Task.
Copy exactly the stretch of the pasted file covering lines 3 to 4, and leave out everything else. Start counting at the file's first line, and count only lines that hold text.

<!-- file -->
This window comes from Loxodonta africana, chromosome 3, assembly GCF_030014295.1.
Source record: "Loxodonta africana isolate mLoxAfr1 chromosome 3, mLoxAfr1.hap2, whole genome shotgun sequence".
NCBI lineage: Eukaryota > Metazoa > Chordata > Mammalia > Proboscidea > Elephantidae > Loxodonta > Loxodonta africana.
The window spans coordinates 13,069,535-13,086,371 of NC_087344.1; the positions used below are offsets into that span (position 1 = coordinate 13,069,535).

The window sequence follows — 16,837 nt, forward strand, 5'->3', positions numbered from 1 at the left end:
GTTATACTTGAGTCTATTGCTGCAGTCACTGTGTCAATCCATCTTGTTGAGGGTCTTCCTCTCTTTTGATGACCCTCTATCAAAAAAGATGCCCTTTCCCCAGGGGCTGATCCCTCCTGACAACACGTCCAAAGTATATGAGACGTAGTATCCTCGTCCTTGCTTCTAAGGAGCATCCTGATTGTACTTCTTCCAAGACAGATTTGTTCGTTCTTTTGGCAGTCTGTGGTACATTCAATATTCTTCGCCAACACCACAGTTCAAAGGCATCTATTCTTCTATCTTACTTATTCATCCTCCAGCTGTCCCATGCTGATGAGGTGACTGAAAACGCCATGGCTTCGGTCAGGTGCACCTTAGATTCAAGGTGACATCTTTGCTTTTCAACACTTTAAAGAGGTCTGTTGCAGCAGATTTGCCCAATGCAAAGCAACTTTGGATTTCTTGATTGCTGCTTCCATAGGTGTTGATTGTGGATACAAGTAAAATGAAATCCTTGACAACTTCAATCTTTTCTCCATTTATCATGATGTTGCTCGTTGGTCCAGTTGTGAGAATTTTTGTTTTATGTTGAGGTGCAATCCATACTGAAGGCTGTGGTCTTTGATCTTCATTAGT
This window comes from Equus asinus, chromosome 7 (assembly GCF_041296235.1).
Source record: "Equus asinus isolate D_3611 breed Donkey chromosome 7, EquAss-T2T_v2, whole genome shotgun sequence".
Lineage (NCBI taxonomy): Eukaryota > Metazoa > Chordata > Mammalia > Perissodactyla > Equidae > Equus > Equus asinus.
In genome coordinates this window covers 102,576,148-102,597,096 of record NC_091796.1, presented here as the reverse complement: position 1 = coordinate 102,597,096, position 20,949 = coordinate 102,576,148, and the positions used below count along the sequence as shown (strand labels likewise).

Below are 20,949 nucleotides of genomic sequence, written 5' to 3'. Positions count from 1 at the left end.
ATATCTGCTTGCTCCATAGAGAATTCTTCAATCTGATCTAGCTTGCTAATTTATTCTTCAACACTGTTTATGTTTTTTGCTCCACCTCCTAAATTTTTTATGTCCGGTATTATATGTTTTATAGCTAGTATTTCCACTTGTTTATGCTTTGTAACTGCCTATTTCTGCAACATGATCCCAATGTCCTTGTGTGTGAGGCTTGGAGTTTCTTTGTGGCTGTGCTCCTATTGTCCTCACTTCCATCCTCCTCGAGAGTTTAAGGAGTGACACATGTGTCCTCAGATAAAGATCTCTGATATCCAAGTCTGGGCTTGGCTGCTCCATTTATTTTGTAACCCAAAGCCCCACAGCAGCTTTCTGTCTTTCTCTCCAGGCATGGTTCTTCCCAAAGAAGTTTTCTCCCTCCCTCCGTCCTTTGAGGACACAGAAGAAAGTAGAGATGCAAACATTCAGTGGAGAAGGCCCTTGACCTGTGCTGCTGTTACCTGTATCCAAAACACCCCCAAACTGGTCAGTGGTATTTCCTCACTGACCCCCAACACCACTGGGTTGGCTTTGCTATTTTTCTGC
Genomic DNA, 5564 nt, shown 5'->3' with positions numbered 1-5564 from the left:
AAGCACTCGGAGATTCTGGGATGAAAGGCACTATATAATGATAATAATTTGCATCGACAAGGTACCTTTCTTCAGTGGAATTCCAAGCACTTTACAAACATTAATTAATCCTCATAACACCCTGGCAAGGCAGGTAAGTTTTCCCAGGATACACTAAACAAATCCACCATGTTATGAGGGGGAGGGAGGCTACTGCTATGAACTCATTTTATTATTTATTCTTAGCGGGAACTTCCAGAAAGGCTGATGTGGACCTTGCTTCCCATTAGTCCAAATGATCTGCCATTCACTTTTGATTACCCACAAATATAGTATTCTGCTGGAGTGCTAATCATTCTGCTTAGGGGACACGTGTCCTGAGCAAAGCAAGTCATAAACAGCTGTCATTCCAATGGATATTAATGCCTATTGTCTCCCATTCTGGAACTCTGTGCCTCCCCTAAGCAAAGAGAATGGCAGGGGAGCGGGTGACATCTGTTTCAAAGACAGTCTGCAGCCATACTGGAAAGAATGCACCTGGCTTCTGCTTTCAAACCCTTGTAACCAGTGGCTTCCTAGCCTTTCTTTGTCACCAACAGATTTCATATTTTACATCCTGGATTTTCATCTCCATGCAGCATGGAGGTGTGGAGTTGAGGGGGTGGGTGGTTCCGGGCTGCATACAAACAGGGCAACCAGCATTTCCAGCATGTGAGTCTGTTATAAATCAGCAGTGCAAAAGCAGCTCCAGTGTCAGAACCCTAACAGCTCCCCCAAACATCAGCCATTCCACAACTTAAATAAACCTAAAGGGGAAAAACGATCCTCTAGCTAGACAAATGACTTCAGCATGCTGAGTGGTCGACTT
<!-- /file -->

NCBI lineage: Eukaryota > Metazoa > Chordata > Mammalia > Proboscidea > Elephantidae > Loxodonta > Loxodonta africana.
The window spans coordinates 13,069,535-13,086,371 of NC_087344.1; the positions used below are offsets into that span (position 1 = coordinate 13,069,535).